- Bremer Bay
Research scientist Christiaan Valentine (DPIRD) recently found 50 to 100 diamondback moth (DBM) caterpillars per 10 sweeps in a canola crop near Clackline. Yet a canola crop 7 km away was relatively clean.
An extensive survey was carried out by DPIRD in summer to identify any populations of DBM surviving on a green bridge. Four sites were identified and DPIRD positioned a series of traps to measure moth build up in these areas (16 traps total). So far there has not been a large number of moths flying into the Gingin / Regans Ford area, but horticulturists in the region believe that numbers will climb rapidly from now in their brassica crops. Dale has had a steady stream of moths fly in over the last 6 weeks. Amelup has had the largest flights with an average of 208 moths caught per trap since July. DPIRD staff have averaged 33 DBM per 10 sweeps at trap sites at Amelup, while Gingin, Northam and Dale have all averaged less than 10 grubs per 10 sweeps. This survey was funded by GRDC.
James Bee (Elders) has reported finding high numbers 200 caterpillars per 10 sweeps of DBM in late flowering Bonito canola in the Bremer Bay region. James commented that the DBM are likely to have built up in nearby wild radish present in pasture paddocks. The canola was at 80% flowering and moisture stressed. Affirm® has been applied and James will be monitoring surrounding crops which currently have below threshold DBM numbers.
DBM caterpillars are generally spread throughout the plant from top to bottom of the canopy, but time of day and leaves senescing and dropping can cause them to move to more upper parts of the plant where sweep netting picks them up.
Sudden increases in DBM numbers in the sweep net can also be from new caterpillars hatching from eggs. Unlike native budworm, DBM have a short life cycle, especially during periods of warm weather and this gives them the ability to increase populations rapidly.
Growers are reminded that small budworm caterpillars (10-15mm long) can be confused with DBM larvae when sweep netting. The easiest method to tell the two apart is that DBM wriggle rapidly when disturbed and have more of a tapered shape at the ends as opposed to budworm. Hoverfly larvae, which are predators of aphids, also look very similar to DBM, but have a pale to white stripe on the back.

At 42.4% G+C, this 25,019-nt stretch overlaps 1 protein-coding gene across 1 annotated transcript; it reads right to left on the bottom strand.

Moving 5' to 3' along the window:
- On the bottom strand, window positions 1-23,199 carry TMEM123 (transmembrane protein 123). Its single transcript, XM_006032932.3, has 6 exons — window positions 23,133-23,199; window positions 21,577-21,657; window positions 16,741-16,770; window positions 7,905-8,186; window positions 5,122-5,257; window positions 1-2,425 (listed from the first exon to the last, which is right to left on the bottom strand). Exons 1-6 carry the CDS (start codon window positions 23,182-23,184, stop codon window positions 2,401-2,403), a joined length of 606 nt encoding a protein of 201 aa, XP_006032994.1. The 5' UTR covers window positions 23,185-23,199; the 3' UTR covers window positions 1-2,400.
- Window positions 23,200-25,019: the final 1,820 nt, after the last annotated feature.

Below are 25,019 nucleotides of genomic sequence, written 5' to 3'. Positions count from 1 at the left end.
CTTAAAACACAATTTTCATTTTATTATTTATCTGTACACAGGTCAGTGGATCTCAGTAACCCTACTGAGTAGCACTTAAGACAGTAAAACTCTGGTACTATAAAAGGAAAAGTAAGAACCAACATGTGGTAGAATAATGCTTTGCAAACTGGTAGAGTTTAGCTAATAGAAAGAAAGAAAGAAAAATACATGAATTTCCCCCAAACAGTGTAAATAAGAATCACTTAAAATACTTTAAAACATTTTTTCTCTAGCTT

Managing DBM later in the season
DBM thresholds for control are:
• Early to mid-flowering (no stress) - 50 grubs or more per 10 sweeps
• Mid to late flowering (no stress) - 100 or more grubs per 10 sweeps
• Pod maturation - 200 or more grubs per 10 sweeps.
Moisture stressed crops are more susceptible to insect damage, so a lower threshold may be used if extended dry periods are experienced.
DBM have less impact on yield once canola crops stop flowering. Visual surface grazing and scarring of pod walls and stems will occur from DBM caterpillar feeding late season and this may result in a minor reduction of grain filling capacity depending on numbers of grubs, soil moisture levels and length of time to harvest.
Growers are urged to abide by label withholding periods for swathing/harvesting canola if applying a registered insecticide to control DBM (see the table below).
|Active ingredient||Witholding period (days)|
The pyrethroids (alphacypermethrin, esfenvalerate, gamma and lambda cyhalothrin) and carbamate (methomyl) registered for DBM are known to provide poor kill on DBM populations because of insecticide resistance.
For insecticide options refer to the department’s Winter/Spring Insecticide Spray Chart 2019.
For more DBM information refer to:
- DPIRD’s Diagnosing diamondback moth page
- GRDC's Diamondback moth fact sheet
- GRDC’s Managing diamondback moth video.
For more insect information contact Alan Lord, Technical Officer, South Perth on +61 (0)8 9368 3758 or Svetlana Micic, Research Officer, Albany on +61 (0)8 9892 8591 or Dustin Severtson, Development Officer, Northam on +61 (0)8 9690 2160.
Article authors: Cindy Webster (Narrogin), Alan Lord (DPIRD South Perth), Svetlana Micic (DPIRD Albany), Christiaan Valentine (DPIRD Northam).